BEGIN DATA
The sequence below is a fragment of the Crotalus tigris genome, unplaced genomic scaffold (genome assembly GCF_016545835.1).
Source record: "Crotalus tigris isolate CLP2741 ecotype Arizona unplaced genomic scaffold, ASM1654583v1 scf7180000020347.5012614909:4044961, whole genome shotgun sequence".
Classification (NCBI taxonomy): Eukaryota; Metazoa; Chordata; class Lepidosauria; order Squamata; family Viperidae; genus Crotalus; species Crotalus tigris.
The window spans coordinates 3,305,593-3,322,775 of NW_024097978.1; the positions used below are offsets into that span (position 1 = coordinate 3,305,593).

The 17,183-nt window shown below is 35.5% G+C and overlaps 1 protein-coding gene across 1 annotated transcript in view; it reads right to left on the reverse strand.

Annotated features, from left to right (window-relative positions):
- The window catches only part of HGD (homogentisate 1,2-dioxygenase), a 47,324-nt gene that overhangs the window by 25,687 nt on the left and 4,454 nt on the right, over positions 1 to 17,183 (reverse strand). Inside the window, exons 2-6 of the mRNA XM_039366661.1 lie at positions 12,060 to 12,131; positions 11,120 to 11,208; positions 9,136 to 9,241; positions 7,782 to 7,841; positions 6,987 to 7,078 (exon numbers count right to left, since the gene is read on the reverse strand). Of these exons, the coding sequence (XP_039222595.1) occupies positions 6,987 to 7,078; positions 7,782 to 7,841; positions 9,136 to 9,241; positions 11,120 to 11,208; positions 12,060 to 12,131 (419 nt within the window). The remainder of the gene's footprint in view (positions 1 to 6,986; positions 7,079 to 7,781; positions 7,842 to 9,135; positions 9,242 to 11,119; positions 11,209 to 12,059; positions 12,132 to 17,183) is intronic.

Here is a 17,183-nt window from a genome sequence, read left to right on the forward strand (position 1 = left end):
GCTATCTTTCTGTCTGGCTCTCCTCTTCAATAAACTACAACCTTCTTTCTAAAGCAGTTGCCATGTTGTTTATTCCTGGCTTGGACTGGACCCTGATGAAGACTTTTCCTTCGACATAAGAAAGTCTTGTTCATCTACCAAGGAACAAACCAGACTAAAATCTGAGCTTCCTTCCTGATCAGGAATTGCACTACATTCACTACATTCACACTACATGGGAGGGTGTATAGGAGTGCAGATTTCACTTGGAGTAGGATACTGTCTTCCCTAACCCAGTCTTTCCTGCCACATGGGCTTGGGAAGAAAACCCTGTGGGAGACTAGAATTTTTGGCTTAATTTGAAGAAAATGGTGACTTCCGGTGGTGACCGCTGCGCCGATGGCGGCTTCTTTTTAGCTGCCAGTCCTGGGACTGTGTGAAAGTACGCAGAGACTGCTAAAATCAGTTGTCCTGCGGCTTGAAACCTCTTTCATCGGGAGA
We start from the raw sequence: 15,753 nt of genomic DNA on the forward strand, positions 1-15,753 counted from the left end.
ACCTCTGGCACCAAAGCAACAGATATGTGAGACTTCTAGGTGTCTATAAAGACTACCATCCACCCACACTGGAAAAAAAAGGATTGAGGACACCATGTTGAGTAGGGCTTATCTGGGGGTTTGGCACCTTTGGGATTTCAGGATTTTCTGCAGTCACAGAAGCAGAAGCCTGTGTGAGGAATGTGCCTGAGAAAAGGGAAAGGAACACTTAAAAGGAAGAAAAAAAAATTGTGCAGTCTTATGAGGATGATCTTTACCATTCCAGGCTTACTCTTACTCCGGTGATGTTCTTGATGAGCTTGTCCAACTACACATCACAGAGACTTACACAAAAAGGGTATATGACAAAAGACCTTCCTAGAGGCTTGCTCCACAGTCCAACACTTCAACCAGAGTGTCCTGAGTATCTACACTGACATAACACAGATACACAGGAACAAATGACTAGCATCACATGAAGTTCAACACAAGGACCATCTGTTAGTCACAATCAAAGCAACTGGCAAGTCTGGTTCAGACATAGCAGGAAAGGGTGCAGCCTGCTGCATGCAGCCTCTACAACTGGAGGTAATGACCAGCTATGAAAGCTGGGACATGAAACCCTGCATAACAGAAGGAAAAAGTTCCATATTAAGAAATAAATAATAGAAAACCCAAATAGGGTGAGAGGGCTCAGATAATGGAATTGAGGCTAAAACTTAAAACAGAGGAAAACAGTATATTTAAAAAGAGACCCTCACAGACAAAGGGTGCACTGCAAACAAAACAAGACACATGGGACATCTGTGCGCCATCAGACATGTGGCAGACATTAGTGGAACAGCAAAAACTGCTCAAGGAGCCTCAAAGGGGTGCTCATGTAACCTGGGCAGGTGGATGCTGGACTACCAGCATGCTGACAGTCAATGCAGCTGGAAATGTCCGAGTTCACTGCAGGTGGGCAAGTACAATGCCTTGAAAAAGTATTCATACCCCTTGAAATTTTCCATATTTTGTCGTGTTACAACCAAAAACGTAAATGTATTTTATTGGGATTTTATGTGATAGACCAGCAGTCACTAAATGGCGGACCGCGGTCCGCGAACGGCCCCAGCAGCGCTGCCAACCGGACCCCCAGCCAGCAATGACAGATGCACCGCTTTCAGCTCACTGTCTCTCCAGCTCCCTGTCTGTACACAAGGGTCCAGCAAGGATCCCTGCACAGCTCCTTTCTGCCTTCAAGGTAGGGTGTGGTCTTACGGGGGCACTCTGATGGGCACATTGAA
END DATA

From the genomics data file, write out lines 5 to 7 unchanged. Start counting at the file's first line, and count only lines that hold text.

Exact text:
The 17,183-nt window shown below is 35.5% G+C and overlaps 1 protein-coding gene across 1 annotated transcript in view; it reads right to left on the reverse strand.

Annotated features, from left to right (window-relative positions):
- The window catches only part of HGD (homogentisate 1,2-dioxygenase), a 47,324-nt gene that overhangs the window by 25,687 nt on the left and 4,454 nt on the right, over positions 1 to 17,183 (reverse strand). Inside the window, exons 2-6 of the mRNA XM_039366661.1 lie at positions 12,060 to 12,131; positions 11,120 to 11,208; positions 9,136 to 9,241; positions 7,782 to 7,841; positions 6,987 to 7,078 (exon numbers count right to left, since the gene is read on the reverse strand). Of these exons, the coding sequence (XP_039222595.1) occupies positions 6,987 to 7,078; positions 7,782 to 7,841; positions 9,136 to 9,241; positions 11,120 to 11,208; positions 12,060 to 12,131 (419 nt within the window). The remainder of the gene's footprint in view (positions 1 to 6,986; positions 7,079 to 7,781; positions 7,842 to 9,135; positions 9,242 to 11,119; positions 11,209 to 12,059; positions 12,132 to 17,183) is intronic.